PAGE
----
What Made News?

The Federal Trade Commission’s (FTC) chief administrative law judge ruled recently that the agency must disclose the internal standards it uses to determine whether a company maintains adequate data security. The ruling is part of ongoing litigation between the FTC and a company called LabMD, which, according to the FTC, failed to maintain proper security for consumer data. The ruling could make it easier for companies that collect and manage consumer data to audit their data security practices and ensure compliance with FTC standards.

FTC Cracks Down on Inadequate Data Security

The FTC has been cracking down on companies with inadequate data security practices. In several recent cases, the FTC has claimed that the failure to maintain reasonable and appropriate data security standards for consumers’ sensitive personal information is an unfair practice in violation of Section 5 of the FTC Act. Moreover, the FTC has argued that companies that misrepresent their security practices by, for example, overstating the level of security that they use to protect consumer data or by failing to adhere to their own stated security practices, commit a deceptive practice in violation of Section 5.

The FTC relies on its so-called “unfairness” authority under Section 5 of the FTC Act to enforce data security standards. Despite the recent wave of data security enforcement actions, many have argued that the nebulous unfairness authority doesn’t or shouldn’t extend to data security matters.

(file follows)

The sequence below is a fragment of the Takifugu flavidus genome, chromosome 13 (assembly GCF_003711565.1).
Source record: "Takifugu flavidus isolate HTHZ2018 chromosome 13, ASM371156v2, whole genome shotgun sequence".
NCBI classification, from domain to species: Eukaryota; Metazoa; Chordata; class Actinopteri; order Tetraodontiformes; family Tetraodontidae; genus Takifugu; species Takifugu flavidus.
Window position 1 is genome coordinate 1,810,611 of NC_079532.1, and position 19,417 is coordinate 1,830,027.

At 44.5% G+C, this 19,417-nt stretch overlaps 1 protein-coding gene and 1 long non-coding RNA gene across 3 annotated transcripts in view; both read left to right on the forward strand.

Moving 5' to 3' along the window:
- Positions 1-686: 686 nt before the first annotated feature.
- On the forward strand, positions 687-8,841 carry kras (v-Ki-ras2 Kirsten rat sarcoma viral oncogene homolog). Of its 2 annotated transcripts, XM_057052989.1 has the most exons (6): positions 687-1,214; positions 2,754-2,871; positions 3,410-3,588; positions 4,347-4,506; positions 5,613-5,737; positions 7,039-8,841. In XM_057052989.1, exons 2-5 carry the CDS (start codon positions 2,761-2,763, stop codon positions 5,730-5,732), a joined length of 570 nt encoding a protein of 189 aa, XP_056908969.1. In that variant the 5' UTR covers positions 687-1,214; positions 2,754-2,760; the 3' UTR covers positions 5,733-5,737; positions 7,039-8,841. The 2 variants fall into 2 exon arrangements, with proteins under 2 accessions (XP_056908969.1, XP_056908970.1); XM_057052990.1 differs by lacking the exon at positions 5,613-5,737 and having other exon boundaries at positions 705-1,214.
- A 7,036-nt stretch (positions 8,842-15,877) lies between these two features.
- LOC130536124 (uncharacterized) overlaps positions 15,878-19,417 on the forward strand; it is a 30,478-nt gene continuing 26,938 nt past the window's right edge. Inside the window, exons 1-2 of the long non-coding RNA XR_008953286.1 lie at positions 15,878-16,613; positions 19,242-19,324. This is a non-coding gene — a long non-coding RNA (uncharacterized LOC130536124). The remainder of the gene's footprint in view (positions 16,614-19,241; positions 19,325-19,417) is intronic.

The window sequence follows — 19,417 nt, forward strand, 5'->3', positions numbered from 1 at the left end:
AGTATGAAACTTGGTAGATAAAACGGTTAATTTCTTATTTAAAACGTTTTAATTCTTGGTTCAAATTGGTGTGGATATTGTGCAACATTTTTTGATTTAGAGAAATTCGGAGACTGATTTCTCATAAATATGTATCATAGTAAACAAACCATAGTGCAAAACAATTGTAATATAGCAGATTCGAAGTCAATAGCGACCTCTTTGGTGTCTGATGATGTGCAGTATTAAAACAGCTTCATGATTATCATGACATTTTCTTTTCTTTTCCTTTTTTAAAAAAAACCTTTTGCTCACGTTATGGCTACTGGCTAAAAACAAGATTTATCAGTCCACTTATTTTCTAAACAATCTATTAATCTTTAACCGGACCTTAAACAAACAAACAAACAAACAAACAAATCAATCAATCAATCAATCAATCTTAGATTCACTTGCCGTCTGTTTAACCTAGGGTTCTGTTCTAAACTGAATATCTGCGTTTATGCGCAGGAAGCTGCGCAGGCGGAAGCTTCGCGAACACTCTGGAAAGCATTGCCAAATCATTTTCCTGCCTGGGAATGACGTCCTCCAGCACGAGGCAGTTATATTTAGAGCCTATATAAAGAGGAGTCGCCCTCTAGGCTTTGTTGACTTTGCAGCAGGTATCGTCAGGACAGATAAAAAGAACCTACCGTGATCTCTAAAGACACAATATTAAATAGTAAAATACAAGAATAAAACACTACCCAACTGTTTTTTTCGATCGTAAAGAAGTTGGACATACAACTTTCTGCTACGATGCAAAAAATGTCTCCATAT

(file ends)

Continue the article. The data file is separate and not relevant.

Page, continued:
The case against LabMD is one of these recent data security matters. Here, the FTC has alleged that LabMD committed an unfair act by exposing the personal information, including medical information, of approximately 10,000 consumers in two separate security lapses. This failure to maintain adequate data security, the FTC asserts, is unfair and violates Section 5. LabMD, however, has fought back against the FTC’s claims, arguing that it violates due process to hold the company responsible for allegedly inadequate data security standards when the FTC has never defined – either in administrative rule, regulation or other guidance – what it considers inadequate data security. As part of the case, LabMD filed a motion with the court asking it to force the FTC to testify about the standards it uses. It is that motion which the court recently granted.

Now, as a result of the most recent ruling, the FTC will be required to provide testimony regarding the specific standards that it has and will use to assert that LabMD’s security practices were inadequate. It will be one of the first instances in which the FTC has provided specific information with respect to what it considers inadequate data security.

So What?

The amount of data that companies collect on consumers has grown exponentially in recent years. As regulators show a growing interest in data security, this ruling could help companies stay on the right side of FTC enforcement action.